Wednesday, February 11, 2009

Darwin and Lincoln and Hornets and Bees

Couldn't get through the day without a tip of the hat to those two great emancipators, Charly Darwin and Abe Lincoln, who were both born on this day in 1809. Two connected items for your edification and delight.

Item 1: Orgel's second law: evolution is cleverer than you are. The European honeybee was introduced into Japan because of its high honey yield. But there is a local predator for whom honeybee grubs make a delicious snack for their voracious young. Scouting for bees, Vespa mandarinia or the Asian giant hornet, will leave a chemical mark on a ripe hive and then return with a raiding party of 30 or so individuals. When the raiders arrived, the bees are doomed: the hornet, five times bigger than a bee, rapidly makes bee-meat out the hapless invaders, scything through the nest at speed: one hornet can sever 40 bee heads a minute. So a small scouting party can annihilate a nest within a couple of hours: that's 30 hornets killing 30,000 bees.

Of course, this being natural selection, the story doesn't end there. When a hornet scout discovers a local hive, the Japanese honey bee is ready:

Secondly, general rejoicing chez my house at the news that gentleman essayist Adam Gopnik has published a new book. Entitled Angels and Ages, the book looks at Lincoln and Darwin's careers as writers and how their unique mastery of language meant their impact was that much richer and deeper than if they had simply been great men content to leave the speechifying or explicating to others. Read the first chapter; if the book's as good as Paris to the Moon or Through The Children's Gate, it should be a treat. How much of a treat? Well, Gopnik's quite marvelous essay on CS Lewis, with its ringing peroration in defence of the fantastic, is still the only piece of literary criticism that can moisten my eyes):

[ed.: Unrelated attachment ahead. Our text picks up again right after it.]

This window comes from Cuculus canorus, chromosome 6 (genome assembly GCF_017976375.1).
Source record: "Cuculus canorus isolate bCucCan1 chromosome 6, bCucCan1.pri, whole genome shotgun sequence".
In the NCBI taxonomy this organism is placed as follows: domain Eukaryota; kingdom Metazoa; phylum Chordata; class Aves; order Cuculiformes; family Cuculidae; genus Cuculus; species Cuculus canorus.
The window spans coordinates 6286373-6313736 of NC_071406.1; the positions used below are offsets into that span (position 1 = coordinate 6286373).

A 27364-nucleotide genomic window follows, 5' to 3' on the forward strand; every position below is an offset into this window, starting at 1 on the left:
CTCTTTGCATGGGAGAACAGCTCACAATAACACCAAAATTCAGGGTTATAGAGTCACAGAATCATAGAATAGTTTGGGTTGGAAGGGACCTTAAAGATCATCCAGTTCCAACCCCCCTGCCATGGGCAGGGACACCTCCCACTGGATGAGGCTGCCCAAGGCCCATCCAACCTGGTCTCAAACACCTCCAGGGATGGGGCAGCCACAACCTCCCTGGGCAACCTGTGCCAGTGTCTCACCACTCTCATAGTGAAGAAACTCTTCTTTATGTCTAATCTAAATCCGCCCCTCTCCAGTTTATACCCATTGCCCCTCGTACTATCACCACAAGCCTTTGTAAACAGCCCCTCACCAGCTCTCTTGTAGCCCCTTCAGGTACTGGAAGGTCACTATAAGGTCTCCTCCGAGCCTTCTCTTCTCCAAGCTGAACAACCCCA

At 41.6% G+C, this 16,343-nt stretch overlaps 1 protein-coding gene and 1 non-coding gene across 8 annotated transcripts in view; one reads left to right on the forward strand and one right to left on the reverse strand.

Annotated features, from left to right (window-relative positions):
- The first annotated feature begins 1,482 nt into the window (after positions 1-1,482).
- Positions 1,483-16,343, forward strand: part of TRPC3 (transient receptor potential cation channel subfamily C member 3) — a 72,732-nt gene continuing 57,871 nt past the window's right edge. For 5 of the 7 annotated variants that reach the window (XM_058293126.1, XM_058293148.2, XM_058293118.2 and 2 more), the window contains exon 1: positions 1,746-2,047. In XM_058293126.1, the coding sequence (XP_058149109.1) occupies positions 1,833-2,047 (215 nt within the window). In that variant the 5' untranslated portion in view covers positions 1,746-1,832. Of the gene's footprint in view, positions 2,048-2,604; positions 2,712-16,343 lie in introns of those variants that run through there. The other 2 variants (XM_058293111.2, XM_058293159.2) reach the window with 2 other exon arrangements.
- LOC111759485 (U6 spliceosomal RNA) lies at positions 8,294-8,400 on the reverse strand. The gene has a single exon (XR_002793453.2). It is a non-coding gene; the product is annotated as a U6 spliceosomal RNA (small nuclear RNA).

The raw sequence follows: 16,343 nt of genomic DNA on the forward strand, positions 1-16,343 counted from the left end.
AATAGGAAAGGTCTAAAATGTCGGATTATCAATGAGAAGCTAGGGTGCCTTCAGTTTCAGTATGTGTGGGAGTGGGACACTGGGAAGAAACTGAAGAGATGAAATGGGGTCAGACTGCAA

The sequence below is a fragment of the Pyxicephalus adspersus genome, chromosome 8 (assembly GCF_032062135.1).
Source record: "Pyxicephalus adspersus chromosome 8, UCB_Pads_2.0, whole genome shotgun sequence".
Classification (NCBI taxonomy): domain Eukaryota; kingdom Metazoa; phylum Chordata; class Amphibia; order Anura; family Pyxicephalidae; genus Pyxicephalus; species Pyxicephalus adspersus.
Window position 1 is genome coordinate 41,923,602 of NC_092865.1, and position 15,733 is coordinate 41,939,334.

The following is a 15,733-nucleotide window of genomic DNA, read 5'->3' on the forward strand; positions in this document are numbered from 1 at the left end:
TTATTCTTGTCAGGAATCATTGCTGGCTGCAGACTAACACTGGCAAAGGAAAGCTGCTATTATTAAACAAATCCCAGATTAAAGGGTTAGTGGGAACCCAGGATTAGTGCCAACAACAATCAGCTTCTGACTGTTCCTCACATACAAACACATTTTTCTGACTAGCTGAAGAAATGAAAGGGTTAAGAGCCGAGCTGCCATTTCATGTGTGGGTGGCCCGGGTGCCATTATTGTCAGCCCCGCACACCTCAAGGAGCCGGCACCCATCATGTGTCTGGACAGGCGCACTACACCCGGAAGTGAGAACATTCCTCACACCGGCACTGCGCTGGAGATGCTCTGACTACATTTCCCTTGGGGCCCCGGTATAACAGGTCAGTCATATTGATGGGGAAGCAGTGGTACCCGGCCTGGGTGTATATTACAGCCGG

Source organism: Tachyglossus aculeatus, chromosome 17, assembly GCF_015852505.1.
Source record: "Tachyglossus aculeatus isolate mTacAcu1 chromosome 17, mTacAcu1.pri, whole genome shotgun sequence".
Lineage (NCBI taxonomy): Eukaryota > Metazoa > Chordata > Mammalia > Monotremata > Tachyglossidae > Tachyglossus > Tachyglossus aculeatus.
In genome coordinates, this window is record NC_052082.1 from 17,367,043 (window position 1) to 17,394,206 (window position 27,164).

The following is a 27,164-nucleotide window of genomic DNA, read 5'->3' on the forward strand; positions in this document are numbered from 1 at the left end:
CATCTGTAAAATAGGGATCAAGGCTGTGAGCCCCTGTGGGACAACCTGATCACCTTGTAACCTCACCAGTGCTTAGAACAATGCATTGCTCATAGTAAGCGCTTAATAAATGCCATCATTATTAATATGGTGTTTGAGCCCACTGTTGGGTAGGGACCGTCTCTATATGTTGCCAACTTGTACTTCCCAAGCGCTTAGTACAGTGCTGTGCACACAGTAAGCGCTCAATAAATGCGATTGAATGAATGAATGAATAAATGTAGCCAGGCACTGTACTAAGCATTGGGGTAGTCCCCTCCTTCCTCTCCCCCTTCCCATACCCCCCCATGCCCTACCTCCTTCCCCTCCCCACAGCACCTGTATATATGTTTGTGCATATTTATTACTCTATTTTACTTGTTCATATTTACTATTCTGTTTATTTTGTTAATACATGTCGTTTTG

Poetry and fantasy aren’t stimulants to a deeper spiritual appetite; they are what we have to fill the appetite. The experience of magic conveyed by poetry, landscape, light, and ritual, is . . . an experience of magic conveyed by poetry, landscape, light, and ritual. To hope that the conveyance will turn out to bring another message, beyond itself, is the futile hope of the mystic. Fairy stories are not rich because they are true, and they lose none of their light because someone lit the candle. It is here that the atheist and the believer meet, exactly in the realm of made-up magic. Atheists need ghosts and kings and magical uncles and strange coincidences, living fairies and thriving Lilliputians, just as much as the believers do, to register their understanding that a narrow material world, unlit by imagination, is inadequate to our experience, much less to our hopes.

The religious believer finds consolation, and relief, too, in the world of magic exactly because it is at odds with the necessarily straitened and punitive morality of organized worship, even if the believer is, like Lewis, reluctant to admit it. The irrational images—the street lamp in the snow and the silver chair and the speaking horse—are as much an escape for the Christian imagination as for the rationalist, and we sense a deeper joy in Lewis’s prose as it escapes from the demands of Christian belief into the darker realm of magic. As for faith, well, a handful of images is as good as an armful of arguments, as the old apostles always knew.

If there's writing half as good in this new book, I'll be one delighted bunny.

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